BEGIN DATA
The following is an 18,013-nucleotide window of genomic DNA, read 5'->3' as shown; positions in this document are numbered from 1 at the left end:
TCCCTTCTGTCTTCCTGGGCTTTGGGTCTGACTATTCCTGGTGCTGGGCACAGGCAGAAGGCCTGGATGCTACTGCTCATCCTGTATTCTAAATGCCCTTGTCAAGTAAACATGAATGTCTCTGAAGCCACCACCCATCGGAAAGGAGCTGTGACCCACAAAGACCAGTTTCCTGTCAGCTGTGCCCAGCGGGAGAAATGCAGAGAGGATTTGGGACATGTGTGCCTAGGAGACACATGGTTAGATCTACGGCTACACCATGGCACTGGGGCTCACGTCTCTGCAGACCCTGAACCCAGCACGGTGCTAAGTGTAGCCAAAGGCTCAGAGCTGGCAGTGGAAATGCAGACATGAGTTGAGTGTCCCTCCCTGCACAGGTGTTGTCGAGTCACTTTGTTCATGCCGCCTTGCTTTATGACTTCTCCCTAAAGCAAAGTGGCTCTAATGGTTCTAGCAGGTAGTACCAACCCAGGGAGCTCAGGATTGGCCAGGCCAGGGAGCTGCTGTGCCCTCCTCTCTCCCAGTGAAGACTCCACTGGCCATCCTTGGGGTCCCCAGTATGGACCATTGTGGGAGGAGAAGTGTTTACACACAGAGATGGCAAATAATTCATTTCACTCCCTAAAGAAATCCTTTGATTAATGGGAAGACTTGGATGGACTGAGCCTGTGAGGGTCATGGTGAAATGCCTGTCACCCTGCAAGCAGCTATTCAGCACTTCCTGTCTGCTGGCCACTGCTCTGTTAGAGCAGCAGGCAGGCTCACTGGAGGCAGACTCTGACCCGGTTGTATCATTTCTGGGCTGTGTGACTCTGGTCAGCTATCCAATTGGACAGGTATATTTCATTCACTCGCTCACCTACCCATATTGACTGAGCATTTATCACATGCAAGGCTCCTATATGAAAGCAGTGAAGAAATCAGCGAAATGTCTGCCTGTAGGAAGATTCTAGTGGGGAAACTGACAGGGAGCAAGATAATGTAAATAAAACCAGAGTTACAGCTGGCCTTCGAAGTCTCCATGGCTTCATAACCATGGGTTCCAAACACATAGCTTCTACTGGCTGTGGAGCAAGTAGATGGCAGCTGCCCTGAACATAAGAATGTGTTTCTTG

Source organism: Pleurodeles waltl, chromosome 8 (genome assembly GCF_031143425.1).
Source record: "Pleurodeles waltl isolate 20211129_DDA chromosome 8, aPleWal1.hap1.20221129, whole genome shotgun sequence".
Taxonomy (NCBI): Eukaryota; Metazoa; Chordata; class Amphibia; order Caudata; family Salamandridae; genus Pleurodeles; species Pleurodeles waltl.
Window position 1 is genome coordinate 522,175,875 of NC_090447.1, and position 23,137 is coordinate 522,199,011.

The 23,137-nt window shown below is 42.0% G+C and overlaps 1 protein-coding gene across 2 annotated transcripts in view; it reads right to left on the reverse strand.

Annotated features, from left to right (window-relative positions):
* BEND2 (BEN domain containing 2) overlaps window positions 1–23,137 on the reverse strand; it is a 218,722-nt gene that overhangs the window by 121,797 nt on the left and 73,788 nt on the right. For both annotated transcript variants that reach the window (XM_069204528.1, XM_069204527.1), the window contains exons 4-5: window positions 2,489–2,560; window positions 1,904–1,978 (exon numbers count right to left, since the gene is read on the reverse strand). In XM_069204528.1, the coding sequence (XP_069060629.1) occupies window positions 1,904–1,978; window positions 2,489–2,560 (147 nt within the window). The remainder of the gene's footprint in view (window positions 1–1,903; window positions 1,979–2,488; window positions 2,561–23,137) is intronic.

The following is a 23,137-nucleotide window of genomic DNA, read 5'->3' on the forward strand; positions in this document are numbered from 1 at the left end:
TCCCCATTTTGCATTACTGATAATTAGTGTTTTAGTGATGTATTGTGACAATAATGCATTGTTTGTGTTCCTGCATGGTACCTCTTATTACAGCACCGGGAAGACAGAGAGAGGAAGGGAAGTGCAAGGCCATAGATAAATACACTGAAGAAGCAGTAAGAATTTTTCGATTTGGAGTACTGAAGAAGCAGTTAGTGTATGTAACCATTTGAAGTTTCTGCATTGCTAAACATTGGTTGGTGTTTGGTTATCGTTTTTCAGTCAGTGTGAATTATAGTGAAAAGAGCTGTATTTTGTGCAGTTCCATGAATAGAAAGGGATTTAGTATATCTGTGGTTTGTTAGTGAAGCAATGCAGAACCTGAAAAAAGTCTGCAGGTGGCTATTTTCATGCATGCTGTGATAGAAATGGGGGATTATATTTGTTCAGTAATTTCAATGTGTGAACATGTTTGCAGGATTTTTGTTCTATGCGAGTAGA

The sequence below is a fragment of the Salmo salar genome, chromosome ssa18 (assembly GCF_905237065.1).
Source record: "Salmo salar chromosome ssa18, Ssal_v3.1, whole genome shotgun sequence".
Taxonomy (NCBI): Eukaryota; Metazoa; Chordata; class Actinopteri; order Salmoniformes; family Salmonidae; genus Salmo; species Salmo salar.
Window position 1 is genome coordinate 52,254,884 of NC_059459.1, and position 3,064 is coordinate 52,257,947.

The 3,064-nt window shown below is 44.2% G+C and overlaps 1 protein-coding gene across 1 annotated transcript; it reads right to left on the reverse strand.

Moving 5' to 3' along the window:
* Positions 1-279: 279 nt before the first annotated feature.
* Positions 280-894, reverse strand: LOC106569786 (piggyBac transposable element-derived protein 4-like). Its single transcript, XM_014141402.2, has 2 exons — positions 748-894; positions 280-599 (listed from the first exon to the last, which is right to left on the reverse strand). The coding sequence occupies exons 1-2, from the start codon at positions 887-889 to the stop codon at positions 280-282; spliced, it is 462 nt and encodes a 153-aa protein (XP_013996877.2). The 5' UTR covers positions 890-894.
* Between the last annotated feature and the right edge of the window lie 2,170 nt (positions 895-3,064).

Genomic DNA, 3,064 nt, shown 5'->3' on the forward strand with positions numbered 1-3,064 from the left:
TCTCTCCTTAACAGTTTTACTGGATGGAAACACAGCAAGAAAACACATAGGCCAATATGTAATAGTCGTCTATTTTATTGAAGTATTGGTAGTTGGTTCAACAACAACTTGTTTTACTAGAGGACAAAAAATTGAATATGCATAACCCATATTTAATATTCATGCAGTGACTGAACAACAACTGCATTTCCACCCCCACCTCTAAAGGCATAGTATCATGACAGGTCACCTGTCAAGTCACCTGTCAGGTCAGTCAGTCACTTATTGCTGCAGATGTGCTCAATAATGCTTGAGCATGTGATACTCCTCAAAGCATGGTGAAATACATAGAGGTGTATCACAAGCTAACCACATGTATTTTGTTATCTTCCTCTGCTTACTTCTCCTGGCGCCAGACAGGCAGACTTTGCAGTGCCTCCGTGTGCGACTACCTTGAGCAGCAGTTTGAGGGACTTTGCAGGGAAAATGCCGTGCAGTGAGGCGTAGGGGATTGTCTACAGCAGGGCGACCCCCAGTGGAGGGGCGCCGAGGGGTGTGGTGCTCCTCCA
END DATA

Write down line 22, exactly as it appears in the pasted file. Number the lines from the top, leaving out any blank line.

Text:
TCTCTCCTTAACAGTTTTACTGGATGGAAACACAGCAAGAAAACACATAGGCCAATATGTAATAGTCGTCTATTTTATTGAAGTATTGGTAGTTGGTTCAACAACAACTTGTTTTACTAGAGGACAAAAAATTGAATATGCATAACCCATATTTAATATTCATGCAGTGACTGAACAACAACTGCATTTCCACCCCCACCTCTAAAGGCATAGTATCATGACAGGTCACCTGTCAAGTCACCTGTCAGGTCAGTCAGTCACTTATTGCTGCAGATGTGCTCAATAATGCTTGAGCATGTGATACTCCTCAAAGCATGGTGAAATACATAGAGGTGTATCACAAGCTAACCACATGTATTTTGTTATCTTCCTCTGCTTACTTCTCCTGGCGCCAGACAGGCAGACTTTGCAGTGCCTCCGTGTGCGACTACCTTGAGCAGCAGTTTGAGGGACTTTGCAGGGAAAATGCCGTGCAGTGAGGCGTAGGGGATTGTCTACAGCAGGGCGACCCCCAGTGGAGGGGCGCCGAGGGGTGTGGTGCTCCTCCA